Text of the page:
It was a win that confirmed that, for the time being, the size of the American heart is still enough to beat the best women's teams in the world. But it was a loss that showed that Canada knew the weaknesses of the American team, exploited them, and by some measures played the better game.
Before Monday, the US women were 43-3-5 against the Canadians. But let's just call it 1-0, because for these cross-border rivals, something beautiful was born at Old Trafford: a new beginning.
Canada might not quite be on level terms yet – the Americans ran the match virtually from start to finish. But there is no question that the Americans had no answer for Christine Sinclair. And that is thanks to a stroke of brilliance from the Canadian coach.
Sinclair, the No. 3 all-time scorer in women's soccer history, had always been a forward, and logically so. But there, she always went head-to-head with a team's best defenders – and sometimes two of them. By slotting Sinclair into the Canadian midfield during the Olympics, coach John Herdman made a tactical masterstroke: Does an opposing team move a defenseman out to get her, leaving space behind her for the Canadian forwards to attack, or does a less defensively adept midfielder drop back to pick her up?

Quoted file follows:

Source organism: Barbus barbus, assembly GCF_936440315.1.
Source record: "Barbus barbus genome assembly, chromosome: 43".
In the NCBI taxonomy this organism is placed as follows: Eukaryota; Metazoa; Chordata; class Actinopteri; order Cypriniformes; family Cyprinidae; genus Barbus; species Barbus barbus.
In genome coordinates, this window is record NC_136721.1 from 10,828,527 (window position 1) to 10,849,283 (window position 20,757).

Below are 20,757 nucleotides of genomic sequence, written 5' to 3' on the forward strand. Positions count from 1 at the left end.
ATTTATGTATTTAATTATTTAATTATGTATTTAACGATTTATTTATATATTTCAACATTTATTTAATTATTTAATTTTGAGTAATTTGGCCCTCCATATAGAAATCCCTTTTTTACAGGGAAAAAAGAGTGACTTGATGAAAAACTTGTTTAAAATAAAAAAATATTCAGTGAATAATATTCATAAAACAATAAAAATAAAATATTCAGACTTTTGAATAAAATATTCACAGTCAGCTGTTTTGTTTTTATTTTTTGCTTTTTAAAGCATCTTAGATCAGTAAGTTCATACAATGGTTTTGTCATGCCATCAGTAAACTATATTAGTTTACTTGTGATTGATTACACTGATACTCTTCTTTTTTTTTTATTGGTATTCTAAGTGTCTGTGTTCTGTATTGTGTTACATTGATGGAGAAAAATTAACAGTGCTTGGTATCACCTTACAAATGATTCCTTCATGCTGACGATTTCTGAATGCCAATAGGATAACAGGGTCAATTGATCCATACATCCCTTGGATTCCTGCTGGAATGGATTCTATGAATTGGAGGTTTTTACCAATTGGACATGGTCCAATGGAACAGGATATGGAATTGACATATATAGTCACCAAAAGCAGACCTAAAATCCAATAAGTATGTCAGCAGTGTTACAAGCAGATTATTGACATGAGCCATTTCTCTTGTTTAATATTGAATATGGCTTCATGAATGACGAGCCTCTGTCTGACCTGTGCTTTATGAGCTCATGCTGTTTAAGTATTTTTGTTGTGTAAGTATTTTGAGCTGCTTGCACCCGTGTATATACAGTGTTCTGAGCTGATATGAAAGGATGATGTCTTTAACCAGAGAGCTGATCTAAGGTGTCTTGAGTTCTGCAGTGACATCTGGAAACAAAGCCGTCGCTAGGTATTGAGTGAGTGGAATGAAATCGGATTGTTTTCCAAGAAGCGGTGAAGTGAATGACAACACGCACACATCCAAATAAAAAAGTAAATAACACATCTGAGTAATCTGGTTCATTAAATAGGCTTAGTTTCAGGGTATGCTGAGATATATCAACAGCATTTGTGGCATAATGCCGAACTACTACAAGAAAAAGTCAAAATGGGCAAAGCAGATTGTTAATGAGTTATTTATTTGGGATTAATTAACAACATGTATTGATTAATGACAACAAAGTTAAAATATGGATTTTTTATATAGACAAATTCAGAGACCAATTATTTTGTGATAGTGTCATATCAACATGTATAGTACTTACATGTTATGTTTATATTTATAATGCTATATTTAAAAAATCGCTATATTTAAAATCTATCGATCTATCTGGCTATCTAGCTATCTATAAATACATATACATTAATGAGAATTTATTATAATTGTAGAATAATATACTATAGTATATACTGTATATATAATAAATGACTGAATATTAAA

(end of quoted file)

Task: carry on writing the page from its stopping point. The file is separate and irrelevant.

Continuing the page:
In the Americans' case, the answer was: neither. With the American midfield famous for wanting to push forward on offense, Sinclair repeatedly found spaces in which to operate, most notably on the first goal, when a brilliantly executed Canadian counterattack cut the American defense to shreds.